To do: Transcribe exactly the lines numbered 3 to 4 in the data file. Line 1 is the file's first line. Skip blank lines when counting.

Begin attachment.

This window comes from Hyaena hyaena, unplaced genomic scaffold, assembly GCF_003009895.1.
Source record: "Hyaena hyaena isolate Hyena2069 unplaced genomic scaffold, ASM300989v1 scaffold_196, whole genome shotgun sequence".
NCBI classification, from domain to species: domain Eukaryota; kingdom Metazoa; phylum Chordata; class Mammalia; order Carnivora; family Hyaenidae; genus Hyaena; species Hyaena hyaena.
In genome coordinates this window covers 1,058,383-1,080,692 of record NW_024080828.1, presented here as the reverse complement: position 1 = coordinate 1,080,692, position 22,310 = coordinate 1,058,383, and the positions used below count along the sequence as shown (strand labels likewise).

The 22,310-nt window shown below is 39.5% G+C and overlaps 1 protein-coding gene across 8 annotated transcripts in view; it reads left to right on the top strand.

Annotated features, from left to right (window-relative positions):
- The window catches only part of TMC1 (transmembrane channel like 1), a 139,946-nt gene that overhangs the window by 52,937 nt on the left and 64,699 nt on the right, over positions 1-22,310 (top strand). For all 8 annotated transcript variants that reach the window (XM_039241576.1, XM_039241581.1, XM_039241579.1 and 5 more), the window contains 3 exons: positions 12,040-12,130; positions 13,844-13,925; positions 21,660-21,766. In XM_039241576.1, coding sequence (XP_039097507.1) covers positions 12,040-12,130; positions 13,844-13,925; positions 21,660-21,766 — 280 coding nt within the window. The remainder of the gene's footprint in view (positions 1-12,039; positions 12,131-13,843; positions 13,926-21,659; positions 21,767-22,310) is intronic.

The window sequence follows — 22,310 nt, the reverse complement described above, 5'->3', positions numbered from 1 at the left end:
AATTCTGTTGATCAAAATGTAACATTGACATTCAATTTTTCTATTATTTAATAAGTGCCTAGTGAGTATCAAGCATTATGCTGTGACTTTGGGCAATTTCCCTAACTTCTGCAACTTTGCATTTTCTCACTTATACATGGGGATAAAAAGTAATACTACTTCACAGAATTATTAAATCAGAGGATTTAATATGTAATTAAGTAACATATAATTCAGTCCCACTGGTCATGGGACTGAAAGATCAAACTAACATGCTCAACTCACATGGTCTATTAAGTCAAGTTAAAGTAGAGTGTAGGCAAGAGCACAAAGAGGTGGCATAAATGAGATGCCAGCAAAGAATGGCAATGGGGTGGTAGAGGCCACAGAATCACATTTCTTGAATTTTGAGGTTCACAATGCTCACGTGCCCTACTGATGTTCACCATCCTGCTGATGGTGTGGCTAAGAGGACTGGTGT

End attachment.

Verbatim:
NCBI classification, from domain to species: domain Eukaryota; kingdom Metazoa; phylum Chordata; class Mammalia; order Carnivora; family Hyaenidae; genus Hyaena; species Hyaena hyaena.
In genome coordinates this window covers 1,058,383-1,080,692 of record NW_024080828.1, presented here as the reverse complement: position 1 = coordinate 1,080,692, position 22,310 = coordinate 1,058,383, and the positions used below count along the sequence as shown (strand labels likewise).